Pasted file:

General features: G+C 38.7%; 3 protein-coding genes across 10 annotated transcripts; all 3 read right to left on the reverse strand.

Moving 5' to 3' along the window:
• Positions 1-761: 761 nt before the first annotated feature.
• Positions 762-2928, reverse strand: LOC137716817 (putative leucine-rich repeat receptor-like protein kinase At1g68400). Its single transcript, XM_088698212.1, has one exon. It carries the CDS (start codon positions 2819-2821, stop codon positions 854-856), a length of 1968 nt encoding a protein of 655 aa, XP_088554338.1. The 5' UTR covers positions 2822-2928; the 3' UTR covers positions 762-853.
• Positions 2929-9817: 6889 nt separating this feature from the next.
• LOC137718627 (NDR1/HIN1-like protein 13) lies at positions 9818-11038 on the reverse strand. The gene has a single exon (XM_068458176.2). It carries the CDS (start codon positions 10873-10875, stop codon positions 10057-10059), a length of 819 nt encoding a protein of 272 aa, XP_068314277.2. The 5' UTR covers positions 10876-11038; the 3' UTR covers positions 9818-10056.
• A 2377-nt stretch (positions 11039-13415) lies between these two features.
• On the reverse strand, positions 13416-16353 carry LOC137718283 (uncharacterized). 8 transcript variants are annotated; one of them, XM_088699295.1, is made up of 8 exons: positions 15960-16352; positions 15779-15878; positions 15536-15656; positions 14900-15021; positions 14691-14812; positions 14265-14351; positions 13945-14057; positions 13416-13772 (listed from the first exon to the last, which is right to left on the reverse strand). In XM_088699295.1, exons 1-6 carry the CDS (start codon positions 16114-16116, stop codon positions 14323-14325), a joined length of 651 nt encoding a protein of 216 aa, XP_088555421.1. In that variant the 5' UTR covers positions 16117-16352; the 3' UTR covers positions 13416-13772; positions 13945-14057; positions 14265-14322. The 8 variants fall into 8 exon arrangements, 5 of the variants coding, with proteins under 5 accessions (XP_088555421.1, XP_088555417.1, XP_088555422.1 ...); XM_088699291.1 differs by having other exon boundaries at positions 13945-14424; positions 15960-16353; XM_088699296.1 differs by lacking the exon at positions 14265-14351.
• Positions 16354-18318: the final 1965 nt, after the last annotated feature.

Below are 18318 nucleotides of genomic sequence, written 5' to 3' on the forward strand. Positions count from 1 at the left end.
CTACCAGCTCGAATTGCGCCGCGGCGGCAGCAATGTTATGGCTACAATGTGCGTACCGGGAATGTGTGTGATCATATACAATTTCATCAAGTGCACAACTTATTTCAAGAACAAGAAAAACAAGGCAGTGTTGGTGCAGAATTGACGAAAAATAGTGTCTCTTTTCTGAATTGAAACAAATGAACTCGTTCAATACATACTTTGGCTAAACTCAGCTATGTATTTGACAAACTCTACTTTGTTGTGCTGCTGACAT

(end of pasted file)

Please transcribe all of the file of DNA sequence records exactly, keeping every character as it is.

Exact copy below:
General features: G+C 38.7%; 3 protein-coding genes across 10 annotated transcripts; all 3 read right to left on the reverse strand.

Moving 5' to 3' along the window:
• Positions 1-761: 761 nt before the first annotated feature.
• Positions 762-2928, reverse strand: LOC137716817 (putative leucine-rich repeat receptor-like protein kinase At1g68400). Its single transcript, XM_088698212.1, has one exon. It carries the CDS (start codon positions 2819-2821, stop codon positions 854-856), a length of 1968 nt encoding a protein of 655 aa, XP_088554338.1. The 5' UTR covers positions 2822-2928; the 3' UTR covers positions 762-853.
• Positions 2929-9817: 6889 nt separating this feature from the next.
• LOC137718627 (NDR1/HIN1-like protein 13) lies at positions 9818-11038 on the reverse strand. The gene has a single exon (XM_068458176.2). It carries the CDS (start codon positions 10873-10875, stop codon positions 10057-10059), a length of 819 nt encoding a protein of 272 aa, XP_068314277.2. The 5' UTR covers positions 10876-11038; the 3' UTR covers positions 9818-10056.
• A 2377-nt stretch (positions 11039-13415) lies between these two features.
• On the reverse strand, positions 13416-16353 carry LOC137718283 (uncharacterized). 8 transcript variants are annotated; one of them, XM_088699295.1, is made up of 8 exons: positions 15960-16352; positions 15779-15878; positions 15536-15656; positions 14900-15021; positions 14691-14812; positions 14265-14351; positions 13945-14057; positions 13416-13772 (listed from the first exon to the last, which is right to left on the reverse strand). In XM_088699295.1, exons 1-6 carry the CDS (start codon positions 16114-16116, stop codon positions 14323-14325), a joined length of 651 nt encoding a protein of 216 aa, XP_088555421.1. In that variant the 5' UTR covers positions 16117-16352; the 3' UTR covers positions 13416-13772; positions 13945-14057; positions 14265-14322. The 8 variants fall into 8 exon arrangements, 5 of the variants coding, with proteins under 5 accessions (XP_088555421.1, XP_088555417.1, XP_088555422.1 ...); XM_088699291.1 differs by having other exon boundaries at positions 13945-14424; positions 15960-16353; XM_088699296.1 differs by lacking the exon at positions 14265-14351.
• Positions 16354-18318: the final 1965 nt, after the last annotated feature.

Below are 18318 nucleotides of genomic sequence, written 5' to 3' on the forward strand. Positions count from 1 at the left end.
CTACCAGCTCGAATTGCGCCGCGGCGGCAGCAATGTTATGGCTACAATGTGCGTACCGGGAATGTGTGTGATCATATACAATTTCATCAAGTGCACAACTTATTTCAAGAACAAGAAAAACAAGGCAGTGTTGGTGCAGAATTGACGAAAAATAGTGTCTCTTTTCTGAATTGAAACAAATGAACTCGTTCAATACATACTTTGGCTAAACTCAGCTATGTATTTGACAAACTCTACTTTGTTGTGCTGCTGACAT